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The Wind. The wind gods and Mithras rejecting to kill.
With an emphasis on the width of the sky, that we see on the painting consisting of 5 separate parts, Mithras is positioned in the center and to his sides are the four wind-gods. Farangis shows Mithras here with the cosmical symbol elements. He is shown in his coat, that the wind blows open, the inside of the coat is the sky with its stars.
Mithras is sitting on the back of the steer, the steer holds his tail upwards and the tip of the tail is a threefold ear of grain. [The tip of the steers tail as a threefold ear of grain is a symbol taken from the ancient Persian mythology pertaining to the figure of Mithras.] Mithras is to be recognized in the moment of taking hold of the steers head, but with this picture Farangis has painted a position for the slayer that has not been depicted before like this, because here we see Mithras in his decision to refrain from killing the steer. By holding back the hand that wants to kill, he resists to become a murderer by divine command.
In the cosmical piety of the Mithras mysteries the raven plays an important role. The raven is mostly depicted as sitting on the wide coat of Mithras, and facing him directly. Since the dwelling places of birds are both sky and earth, birds often have been attributed a mediating role between the gods of heaven and the earthly world of people.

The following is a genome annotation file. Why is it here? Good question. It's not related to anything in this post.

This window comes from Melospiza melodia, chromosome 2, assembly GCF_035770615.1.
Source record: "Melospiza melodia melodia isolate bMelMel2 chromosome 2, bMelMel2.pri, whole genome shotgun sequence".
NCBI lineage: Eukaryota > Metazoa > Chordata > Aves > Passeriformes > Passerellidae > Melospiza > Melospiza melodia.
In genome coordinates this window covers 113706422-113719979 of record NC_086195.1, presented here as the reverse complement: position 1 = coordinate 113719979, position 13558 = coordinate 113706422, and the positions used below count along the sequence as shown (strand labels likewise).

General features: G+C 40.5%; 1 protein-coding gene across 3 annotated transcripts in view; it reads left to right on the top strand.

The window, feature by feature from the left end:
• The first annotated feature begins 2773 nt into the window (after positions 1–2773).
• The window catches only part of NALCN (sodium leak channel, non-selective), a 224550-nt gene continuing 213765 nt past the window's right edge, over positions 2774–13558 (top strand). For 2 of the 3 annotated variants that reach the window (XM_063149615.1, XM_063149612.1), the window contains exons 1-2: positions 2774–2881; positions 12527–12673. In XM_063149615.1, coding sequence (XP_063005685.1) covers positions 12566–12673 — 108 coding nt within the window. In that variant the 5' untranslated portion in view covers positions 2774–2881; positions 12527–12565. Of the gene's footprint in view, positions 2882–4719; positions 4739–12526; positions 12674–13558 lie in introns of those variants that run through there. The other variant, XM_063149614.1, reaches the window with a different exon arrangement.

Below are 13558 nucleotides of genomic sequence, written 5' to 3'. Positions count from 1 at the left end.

The four wind gods left and right, up and low, indicate the four wind directions. In many ancient languages wind is seen as closely related to breathing, breath and air. In this way, on this picture Mithras has not taken the animals breath, but has preserved life. He has integrated himself into the cycle of life within a cosmic order and he has withheld himself against the divine command to kill.
- See the first part of the Mithras Werkzyklus Zum Beispiel Mithras, Part I, on: mithras.farangis.de.
- The Roman Mithras mystery cult, Christianity and the sacrifice.
- The Persian deity Mithras. Click here to read about the historical initials of Mithraism.
Large view of the paintings
- The Suncircle
The torches held up and down by Cautes and Cautopates marking the revolvement of earth and sky.
- The Wind
The wind gods and Mithras rejecting to kill.
- The Slaying of the Bull
The sacrifice in the Mithras cult.
- The Sacrifice in the Abrahamic Religions
The sacrifice as the equivocal link between man and god.